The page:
African Community Learning Program Celebrates Second Annual Africa Celebration
Second Annual Africa Celebration, an afternoon of laughter, reflection, and good food.
African Community Learning Program held its second annual Africa Celebration on Sunday, December 16, 2018 from 2-4pm at the Lucien E. Blackwell Library. Attendees savored a variety of African dishes, enjoyed one another’s company, and the music of Senegalese singer Baaba Maal. The event was a day to remember.
Students, team members, friends, and family together that afternoon learned more about one another, reflected on a successful fall 2018 semester while enjoying delicious foods from many African cultures. Founder and president Aminata Sy and intern Daniel Akuma hosted the celebration.
African Community Learning Program students, parents, and volunteers gather at the Africa Celebration.
“It has been a joy to watch our students as well as our volunteers blossom through their participation with African Community Learning Program,” said founder and president Aminata Sy. Since starting in the fall of 2017, we have supported students go from non-English speakers to English speakers and readers, go from being very shy to presenting to our class, go from having minimal knowledge about Africa and its people to understanding nuances of African cultures, geography, and accomplishments of the continent’s people.
From left to right Abdoul Wane, Raimat's mother, Aminata Sy, and Raimat's father at the Africa Celebration.
Akuma, who has volunteered with African Community Learning Program since the organization’s launch, echoed Sy’s sentiment.
“This program is the highlight of my week, it means being part of a community. It means being able to see people who are where you once were, and are navigating a new country and a new educational system,” said Akuma. “Meeting students at the point of their needs, and coming out to be with them every Wednesday, it means a lot to me. Today is a reflection of how much work was put in this semester.”
Daniel Akuma presents about his day in Nigeria during the Africa Celebration.
Sy and Akuma welcomed attendees to the event and were followed by the presentation of student Ibra.
“I am Africa, Africa is me.” Ibra began reciting African Community Learning Program’s chant “Awareness.” He continued, “I have the intelligence, the courage, and the power to change the world.”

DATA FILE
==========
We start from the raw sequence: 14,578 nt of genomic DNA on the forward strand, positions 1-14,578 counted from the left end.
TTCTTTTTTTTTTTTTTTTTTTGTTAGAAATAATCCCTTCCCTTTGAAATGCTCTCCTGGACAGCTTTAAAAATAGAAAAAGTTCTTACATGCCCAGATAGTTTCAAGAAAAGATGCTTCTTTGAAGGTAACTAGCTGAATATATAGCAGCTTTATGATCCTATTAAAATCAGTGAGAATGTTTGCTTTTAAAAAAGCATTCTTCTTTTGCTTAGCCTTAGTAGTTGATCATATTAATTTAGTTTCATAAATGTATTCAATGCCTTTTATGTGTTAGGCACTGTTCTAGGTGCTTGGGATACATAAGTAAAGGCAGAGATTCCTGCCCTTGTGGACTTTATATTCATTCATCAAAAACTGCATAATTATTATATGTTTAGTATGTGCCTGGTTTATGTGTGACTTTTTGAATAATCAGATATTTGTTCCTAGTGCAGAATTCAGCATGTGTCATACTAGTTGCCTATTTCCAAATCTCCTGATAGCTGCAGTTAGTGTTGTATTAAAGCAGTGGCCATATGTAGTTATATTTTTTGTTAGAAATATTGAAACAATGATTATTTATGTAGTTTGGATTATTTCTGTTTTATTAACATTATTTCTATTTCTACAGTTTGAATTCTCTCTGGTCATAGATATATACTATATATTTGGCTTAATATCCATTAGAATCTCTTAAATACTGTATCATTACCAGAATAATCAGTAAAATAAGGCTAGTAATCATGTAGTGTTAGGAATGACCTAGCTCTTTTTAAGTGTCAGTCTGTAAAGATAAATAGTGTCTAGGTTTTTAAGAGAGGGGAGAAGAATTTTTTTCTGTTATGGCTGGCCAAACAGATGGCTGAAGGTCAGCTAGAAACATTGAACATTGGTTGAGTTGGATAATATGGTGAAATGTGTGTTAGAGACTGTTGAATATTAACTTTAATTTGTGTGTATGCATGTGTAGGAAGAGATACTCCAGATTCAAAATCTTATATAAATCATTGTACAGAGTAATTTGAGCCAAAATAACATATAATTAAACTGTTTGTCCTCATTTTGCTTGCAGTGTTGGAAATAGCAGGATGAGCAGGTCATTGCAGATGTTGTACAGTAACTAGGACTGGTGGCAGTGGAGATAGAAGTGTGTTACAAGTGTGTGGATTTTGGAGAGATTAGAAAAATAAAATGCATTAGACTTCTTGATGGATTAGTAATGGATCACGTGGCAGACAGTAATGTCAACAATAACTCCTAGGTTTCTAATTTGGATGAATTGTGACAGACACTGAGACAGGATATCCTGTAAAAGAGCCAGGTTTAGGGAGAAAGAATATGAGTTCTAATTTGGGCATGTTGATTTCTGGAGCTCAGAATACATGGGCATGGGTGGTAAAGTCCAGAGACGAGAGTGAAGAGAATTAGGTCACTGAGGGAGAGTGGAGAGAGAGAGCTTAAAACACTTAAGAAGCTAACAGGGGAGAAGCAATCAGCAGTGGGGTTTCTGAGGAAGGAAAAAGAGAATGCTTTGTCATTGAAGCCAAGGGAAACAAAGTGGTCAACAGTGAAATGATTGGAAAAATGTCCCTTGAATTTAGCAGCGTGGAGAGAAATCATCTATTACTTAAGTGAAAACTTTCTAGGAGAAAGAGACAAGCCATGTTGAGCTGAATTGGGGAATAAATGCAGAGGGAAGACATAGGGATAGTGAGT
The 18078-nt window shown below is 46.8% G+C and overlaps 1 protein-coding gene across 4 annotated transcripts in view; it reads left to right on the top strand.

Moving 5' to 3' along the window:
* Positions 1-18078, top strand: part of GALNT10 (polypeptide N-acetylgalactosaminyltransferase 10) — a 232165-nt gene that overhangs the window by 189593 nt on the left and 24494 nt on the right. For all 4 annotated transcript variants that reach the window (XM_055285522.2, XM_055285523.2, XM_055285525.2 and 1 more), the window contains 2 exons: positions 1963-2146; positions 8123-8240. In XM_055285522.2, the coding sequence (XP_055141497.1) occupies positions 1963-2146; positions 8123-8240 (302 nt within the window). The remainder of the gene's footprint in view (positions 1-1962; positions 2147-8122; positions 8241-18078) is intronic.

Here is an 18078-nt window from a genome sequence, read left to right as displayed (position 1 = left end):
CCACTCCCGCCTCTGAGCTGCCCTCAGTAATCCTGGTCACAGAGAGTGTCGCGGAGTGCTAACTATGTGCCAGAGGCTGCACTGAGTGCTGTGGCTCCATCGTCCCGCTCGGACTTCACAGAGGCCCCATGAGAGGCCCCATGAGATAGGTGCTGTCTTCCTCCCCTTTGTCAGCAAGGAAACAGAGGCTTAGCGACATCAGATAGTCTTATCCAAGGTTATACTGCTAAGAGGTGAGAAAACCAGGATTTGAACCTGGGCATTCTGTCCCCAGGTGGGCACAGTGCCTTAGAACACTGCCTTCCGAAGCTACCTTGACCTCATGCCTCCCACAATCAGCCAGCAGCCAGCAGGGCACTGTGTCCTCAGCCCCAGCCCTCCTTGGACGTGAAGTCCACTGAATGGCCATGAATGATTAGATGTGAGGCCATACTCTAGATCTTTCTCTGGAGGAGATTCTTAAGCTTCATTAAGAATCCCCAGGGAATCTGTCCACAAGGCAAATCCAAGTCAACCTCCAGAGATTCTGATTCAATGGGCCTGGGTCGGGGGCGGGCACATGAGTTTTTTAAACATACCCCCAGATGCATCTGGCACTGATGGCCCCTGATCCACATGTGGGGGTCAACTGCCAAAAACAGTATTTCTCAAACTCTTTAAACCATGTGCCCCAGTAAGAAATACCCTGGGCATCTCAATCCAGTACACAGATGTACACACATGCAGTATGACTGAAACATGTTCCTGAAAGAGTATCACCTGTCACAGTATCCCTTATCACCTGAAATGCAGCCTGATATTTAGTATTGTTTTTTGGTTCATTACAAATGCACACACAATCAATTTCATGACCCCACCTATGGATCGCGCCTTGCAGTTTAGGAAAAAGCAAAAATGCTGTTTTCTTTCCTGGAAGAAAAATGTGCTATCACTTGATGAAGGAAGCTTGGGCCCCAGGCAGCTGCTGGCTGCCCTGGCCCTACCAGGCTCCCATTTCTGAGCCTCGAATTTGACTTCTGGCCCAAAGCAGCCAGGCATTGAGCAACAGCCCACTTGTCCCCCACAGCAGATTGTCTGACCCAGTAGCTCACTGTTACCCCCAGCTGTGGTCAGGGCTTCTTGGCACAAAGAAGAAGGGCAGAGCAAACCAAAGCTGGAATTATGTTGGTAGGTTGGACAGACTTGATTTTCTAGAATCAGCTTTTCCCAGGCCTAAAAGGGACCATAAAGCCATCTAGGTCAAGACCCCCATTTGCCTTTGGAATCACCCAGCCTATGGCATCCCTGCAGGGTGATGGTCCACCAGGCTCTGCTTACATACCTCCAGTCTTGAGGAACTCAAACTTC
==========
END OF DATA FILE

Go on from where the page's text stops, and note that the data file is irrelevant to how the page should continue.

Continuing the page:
Ibra shares with Blackwell Librarian Jessica Walker what he learned about the book Anna Hisbuscus' Song using African Community Learning Program group project.
Indeed, the students demonstrated their intelligence and courage through their presentations under the themes “My Name” and “Africa is a Continent.” African Community Learning Program’s curriculum focused on these two themes during the fall 2018 semester; enriched with a combination of books and articles read, film and short clips watched, as well as stories and poems written by students, volunteers, and the founder. Students presented on their names, from poems to touching personal stories. Dieynaba shared one such story.
“I have my grandmother’s name,” she said.” My name is important because it is a big name in my family. I love my name because it is my grandmother’s name.”
Raimat, another student, shared her poem focusing on defining the first letters of her name.
“R” is for righteous, you know when you’re right,” she started. “T” is for tasteful, the way you communicate.”
Raimat recites her poem about her name at the Africa Celebration.
Dahirou talked about the book My Name Is Sangoel and what he learned from the reading while Ibra recounted the story of Anna Hibiscus’ Song. Dahirou also presented on achievements of Nigerian-American artist Walé Oyéjidé and Uganda chess champion Phiona Mutesi.
African Community Learning Program’s curriculum includes uplifting stories that allow students to recognize that Africa is a beautiful and diverse continent, where very talented and gifted people originate.They learn to believe in themselves as natives of African countries or people of African descent, and to appreciate their heritage. The Africa Celebration showcased students’ progress, most whom attend public schools in West Philadelphia. When asked to rate the celebration from 1 to 5, Abass, a student, said, “I give it a 5. It was fun!”
Attendees enjoy various Africa dishes at the Africa Celebration.
Sy and Akuma wrapped up the evening honoring students, volunteers, and supporters with certificates for their great work during the fall semester of 2018. African Community Learning Program secretary’s Similoluwa Ayinde, surprised Sy and the vice president, Abdoul Wane, with special certificates recognizing their untiring efforts and important contribution in the community through Africa Community Learning Program and beyond.
Dahirou presents about his day in Philadelphia on a typical Sunday.
The Africa Celebration allowed attendees to celebrate not only the African continent and diaspora, but also served as a testament to the incredible work African Community Learning Program has been doing. These achievements are visible in its students’ efforts, leaders and volunteers’ commitment as well as the unity within the organization’s community. This unity prides participants to teach and to believe,“We are Africa, Africa is us. We are the world, the world is us.
Abass shares a laugh while presenting about his name during the Africa Celebration.
Wilnaphekie Taloute is a student at the University of Pennsylvania studying Sociology and Africana Studies and serves as the assistant secretary of African Community Learning Program.
To support African Community Learning Program visit: africancommunitylearningprogram.org
YouTube : African Community Learning Program
Email Aminata Sy at firstname.lastname@example.org